The Rhody Eatz truck provides combo meals to students in a rush. Photo by Autumn Walter.

Many students may recognize a big blue truck while they are walking to class, where they can use their combo swipes for meals on-the-go. That is Rhody Eatz: the University’s food truck, which started serving up food this semester. 

Rhody Eatz was made so that students who don’t have time to stop for food, such as commuters, have somewhere to get a snack in between classes. The food served will change more frequently than the dining halls. Currently, the truck’s special is chicken and waffles. 

URI’s Dining Services had been attempting to get a food truck on campus for years, but it wasn’t until URI’s Health Services built their Mobile Health Unit that dining services was able to get a truck. It was delivered after the start of the fall 2019 semester, but shortly after, the truck had to be fixed for technical errors. At the end of the semester, Rhody Eatz was delivered back to URI with time to go to a handful of events. It has been out every weekday since the start of the semester.

Pierre St-Germain, the director of dining and retail food services, has been pushing new initiatives, such as the food truck, since he arrived at URI a year and a half ago. The truck was an initiative that was close to his heart, so he worked with the University and the state to get one. 

Rhody Eatz also allows St-Germain and dining services to connect with students even more. Students had the opportunity to name the truck and dining services is listening to what students want to see offered on the menu. 

“I would rather respond to student requests [for food], than a group of administrators sitting together and going ‘what do you want to serve?’” St Germain said. “Because in the end students probably know what they want to eat.”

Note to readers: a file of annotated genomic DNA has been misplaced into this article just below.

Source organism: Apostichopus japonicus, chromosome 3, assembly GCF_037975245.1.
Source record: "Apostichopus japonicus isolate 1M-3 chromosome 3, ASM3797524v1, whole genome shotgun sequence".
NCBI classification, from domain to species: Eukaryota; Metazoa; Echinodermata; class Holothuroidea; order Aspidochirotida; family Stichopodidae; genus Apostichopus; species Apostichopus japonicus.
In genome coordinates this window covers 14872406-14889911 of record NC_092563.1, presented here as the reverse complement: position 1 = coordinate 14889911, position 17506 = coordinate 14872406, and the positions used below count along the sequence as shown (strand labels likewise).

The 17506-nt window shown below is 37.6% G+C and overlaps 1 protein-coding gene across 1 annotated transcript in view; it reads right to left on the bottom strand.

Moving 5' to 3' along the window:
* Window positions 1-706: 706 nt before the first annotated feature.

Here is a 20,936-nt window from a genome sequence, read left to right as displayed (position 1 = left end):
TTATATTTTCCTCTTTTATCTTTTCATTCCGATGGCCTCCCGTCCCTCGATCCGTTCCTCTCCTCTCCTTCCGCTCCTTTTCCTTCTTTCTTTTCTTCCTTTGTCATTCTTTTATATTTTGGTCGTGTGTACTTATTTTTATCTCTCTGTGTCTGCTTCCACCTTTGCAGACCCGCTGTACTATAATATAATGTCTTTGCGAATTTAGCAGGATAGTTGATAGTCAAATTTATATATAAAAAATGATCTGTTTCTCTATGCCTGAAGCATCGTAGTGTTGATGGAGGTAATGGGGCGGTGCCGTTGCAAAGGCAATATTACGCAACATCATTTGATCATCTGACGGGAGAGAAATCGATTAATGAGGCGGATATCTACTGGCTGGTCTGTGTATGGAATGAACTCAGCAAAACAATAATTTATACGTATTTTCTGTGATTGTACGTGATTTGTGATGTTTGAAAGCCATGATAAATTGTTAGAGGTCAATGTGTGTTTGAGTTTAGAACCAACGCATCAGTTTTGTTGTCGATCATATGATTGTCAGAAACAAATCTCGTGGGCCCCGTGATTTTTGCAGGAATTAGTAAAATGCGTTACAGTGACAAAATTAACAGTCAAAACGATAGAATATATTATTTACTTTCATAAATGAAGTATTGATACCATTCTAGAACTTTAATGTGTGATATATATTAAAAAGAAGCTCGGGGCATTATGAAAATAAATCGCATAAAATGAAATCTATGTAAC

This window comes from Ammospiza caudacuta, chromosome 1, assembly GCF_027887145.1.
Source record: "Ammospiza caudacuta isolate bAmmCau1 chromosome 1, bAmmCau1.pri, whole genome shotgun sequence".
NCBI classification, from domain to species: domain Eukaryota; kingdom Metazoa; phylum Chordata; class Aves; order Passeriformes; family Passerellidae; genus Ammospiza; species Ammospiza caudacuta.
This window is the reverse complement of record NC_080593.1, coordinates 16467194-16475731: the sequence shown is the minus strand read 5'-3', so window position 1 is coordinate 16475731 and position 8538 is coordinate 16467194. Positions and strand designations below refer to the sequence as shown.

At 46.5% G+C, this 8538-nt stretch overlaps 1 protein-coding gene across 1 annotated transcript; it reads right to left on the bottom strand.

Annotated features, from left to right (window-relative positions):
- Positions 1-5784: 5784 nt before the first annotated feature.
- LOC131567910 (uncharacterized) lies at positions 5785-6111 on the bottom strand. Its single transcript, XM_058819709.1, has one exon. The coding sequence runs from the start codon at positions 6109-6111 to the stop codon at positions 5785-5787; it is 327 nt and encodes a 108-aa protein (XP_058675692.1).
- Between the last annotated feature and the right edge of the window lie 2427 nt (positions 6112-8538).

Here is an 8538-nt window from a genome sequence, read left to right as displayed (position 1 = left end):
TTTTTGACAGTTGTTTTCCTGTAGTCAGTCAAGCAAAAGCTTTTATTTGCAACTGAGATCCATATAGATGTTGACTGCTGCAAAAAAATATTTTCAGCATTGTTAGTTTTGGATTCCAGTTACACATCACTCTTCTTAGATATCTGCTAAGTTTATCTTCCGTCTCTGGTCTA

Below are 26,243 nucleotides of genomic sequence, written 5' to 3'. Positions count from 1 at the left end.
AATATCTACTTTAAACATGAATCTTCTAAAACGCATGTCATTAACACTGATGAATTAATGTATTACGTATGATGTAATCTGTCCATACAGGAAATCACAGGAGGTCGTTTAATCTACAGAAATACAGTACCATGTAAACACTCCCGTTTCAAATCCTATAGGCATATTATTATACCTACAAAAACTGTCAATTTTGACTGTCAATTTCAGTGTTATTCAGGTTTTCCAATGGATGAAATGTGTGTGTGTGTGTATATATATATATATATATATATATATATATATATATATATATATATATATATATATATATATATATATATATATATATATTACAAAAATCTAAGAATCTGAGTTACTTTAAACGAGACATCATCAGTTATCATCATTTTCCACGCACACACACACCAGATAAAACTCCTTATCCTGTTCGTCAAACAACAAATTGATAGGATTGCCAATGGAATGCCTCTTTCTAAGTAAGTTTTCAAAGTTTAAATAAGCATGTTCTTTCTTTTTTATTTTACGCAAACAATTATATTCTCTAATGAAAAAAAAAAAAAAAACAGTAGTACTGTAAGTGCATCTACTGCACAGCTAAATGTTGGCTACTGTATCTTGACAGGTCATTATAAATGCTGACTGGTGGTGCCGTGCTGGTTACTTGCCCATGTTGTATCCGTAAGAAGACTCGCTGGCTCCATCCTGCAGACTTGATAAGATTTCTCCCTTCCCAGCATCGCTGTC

Between the small space, the three fuel types the truck takes, the lack of food storage space and more, Rhody Eatz can be challenging to run. A food truck has the same problems as a brick-and-mortar store plus more. If the truck runs out of an ingredient for a recipe, that food has to be taken off the menu. There is a lot of planning that goes into running Rhody Eatz, according to dining services.

That is why Vincent Joyce, a dining services coordinator, is handling the truck itself. He brings 45 years of experience in the food and catering industry and much more to Rhody Eatz. Joyce is on the truck five days a week working with two other cooks. The three employees serve 150-200 students every day, but that number is likely to grow over time. 

Rhody Eatz allows dining services ways to do things that cannot be done from a dining hall. St. Germain already has ideas of some ways that he would like to use the truck in URI’s community.

“I’d like [the truck] to go out one to two days a week, as an event truck so it’s more of a tool for the school as opposed to just a rolling food cart, and to use it as this mini point of conversation,” St. Germain said. “I always say that food is sort of like the universal language that you don’t have to be able to speak. People just by nature know what food is, and we all have to eat. You learn a lot about an individual and certainly an individual’s culture through the food that they eat.”

If you would like to recommend food for Rhody Eatz email or visit the URI Student Affairs app.